News Release

Law professor argues for removing police from traffic enforcement

A new legal framework could enhance public safety and equal treatment by eliminating 'pretextual' traffic stops, which have been tied to cases of police abuse and injustice

Peer-Reviewed Publication

University of Arkansas

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University of Arkansas law professor Jordan Blair Woods challenges the conventional wisdom that only police can enforce traffic laws.

In "Traffic Without Police," to be published in Stanford Law Review, Woods articulates a new legal framework for traffic enforcement, one that separates it from critical police functions, such as preventing and deterring crime, conducting criminal investigations and responding to emergencies.

If not the police, who then would enforce traffic laws? As Woods explains, jurisdictions would delegate most traffic enforcement to newly created traffic agencies. These public offices would operate independently from police departments and would hire their own traffic monitors to conduct and oversee traffic enforcement, including stops. Police officers would become involved in traffic stops only for serious violations that are a criminal offense or public threat.

"Traffic stops are the most frequent interaction between police and civilians today," Woods said. "And because we know traffic enforcement is a common gateway for funneling over-policed and marginalized communities into the criminal justice system, these stops are a persistent source of racial and economic injustice."

Previous research has shown that Black and Latinx motorists are disproportionately stopped by police for traffic violations. Compared to white motorists, these minority groups are also disproportionately questioned, frisked, searched, cited and arrested during traffic stops.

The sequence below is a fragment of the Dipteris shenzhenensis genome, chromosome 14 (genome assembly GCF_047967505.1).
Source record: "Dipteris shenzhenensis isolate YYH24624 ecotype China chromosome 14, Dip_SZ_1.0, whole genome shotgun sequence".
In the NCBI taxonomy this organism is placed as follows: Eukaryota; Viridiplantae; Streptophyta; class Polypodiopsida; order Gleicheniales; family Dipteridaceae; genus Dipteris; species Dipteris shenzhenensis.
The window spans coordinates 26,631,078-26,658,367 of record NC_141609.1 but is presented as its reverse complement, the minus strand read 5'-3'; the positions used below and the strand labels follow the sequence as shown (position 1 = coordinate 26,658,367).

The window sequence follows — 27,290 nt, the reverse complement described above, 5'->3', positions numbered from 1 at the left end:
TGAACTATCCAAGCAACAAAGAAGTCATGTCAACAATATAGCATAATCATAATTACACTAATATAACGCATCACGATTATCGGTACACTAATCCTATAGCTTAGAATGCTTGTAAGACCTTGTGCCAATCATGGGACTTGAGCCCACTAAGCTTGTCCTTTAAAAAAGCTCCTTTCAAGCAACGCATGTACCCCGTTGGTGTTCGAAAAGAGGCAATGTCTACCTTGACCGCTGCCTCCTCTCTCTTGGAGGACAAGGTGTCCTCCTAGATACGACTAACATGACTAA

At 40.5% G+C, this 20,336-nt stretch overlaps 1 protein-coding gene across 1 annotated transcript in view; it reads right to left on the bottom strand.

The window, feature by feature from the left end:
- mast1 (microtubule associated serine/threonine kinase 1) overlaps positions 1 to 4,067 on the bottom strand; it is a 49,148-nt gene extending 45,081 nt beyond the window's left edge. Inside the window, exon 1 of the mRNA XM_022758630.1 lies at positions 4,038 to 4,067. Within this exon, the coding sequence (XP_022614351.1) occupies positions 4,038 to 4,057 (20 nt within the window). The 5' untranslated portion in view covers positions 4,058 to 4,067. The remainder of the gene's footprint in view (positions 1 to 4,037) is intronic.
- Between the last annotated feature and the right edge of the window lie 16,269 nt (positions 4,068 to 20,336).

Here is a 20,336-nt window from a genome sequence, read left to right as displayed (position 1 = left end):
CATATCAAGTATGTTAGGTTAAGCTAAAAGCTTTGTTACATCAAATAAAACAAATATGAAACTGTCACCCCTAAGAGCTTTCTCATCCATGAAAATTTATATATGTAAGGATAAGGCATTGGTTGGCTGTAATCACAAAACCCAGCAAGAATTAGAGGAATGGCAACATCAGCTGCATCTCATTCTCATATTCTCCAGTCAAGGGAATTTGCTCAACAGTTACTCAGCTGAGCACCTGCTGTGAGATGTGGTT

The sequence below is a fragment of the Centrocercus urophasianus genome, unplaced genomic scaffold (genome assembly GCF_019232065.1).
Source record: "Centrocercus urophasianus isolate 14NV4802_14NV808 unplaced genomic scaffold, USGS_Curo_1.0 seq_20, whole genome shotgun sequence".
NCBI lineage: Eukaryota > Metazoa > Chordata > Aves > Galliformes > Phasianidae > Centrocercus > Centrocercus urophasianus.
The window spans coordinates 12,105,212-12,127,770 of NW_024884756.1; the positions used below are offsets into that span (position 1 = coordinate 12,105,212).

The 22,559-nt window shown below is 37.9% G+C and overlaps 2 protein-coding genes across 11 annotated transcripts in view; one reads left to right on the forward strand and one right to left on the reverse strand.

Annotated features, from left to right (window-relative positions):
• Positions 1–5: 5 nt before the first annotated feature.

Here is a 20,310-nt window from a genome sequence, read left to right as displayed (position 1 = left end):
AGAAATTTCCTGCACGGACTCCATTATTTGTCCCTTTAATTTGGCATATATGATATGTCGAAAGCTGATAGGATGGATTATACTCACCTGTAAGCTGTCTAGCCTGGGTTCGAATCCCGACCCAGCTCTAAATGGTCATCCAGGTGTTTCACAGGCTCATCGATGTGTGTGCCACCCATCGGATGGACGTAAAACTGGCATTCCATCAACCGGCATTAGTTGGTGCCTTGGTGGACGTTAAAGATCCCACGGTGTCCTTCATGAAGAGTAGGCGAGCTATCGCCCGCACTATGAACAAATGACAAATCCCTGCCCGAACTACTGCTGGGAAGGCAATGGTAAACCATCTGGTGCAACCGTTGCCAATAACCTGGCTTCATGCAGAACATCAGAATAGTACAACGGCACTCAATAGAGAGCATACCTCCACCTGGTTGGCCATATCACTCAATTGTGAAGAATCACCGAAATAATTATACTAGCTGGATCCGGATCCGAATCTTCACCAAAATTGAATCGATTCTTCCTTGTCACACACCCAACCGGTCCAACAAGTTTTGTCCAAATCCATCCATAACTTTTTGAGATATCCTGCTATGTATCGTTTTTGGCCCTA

Many of these stops and intrusions are considered "pretextual," according to legal definition, meaning that they enable officers to initiate contact with motorists and to then search for evidence of non-traffic crime without reasonable suspicion or probable cause. In this sense, the traffic stop has functioned as a gateway unfairly targeting Black and Latinx motorists. Pretextual stops sometimes also lead to police mistreatment and abuse.

So far, there is one example of the reorganization that Woods articulates. In July 2020, as part of a comprehensive plan to make structural police reforms, the city of Berkeley, California, voted in favor of a proposal that removes police from conducting traffic stops. The proposal directs the city to create a transportation department staffed by unarmed civil servants who would be in charge of enforcing traffic laws. Other municipalities are considering similar reforms that would remove police from traffic enforcement to varying degrees.

In addition to the social benefits mentioned above, especially for minority communities, removing police from traffic enforcement and adopting traffic law reforms that Woods proposes could put an end to unfair and often subjective reliance on traffic ticket revenue to fund state and local budgets. Likewise, such reform could reduce or eliminate financial and professional incentives that contribute to aggressive and biased traffic enforcement, namely prohibiting the issuing of traffic tickets as a measure of professional performance.


Woods' study can be downloaded at SSRN.

Woods is the faculty director of the Richard B. Atkinson LGBTQ Law & Policy Program at the University of Arkansas School of Law.

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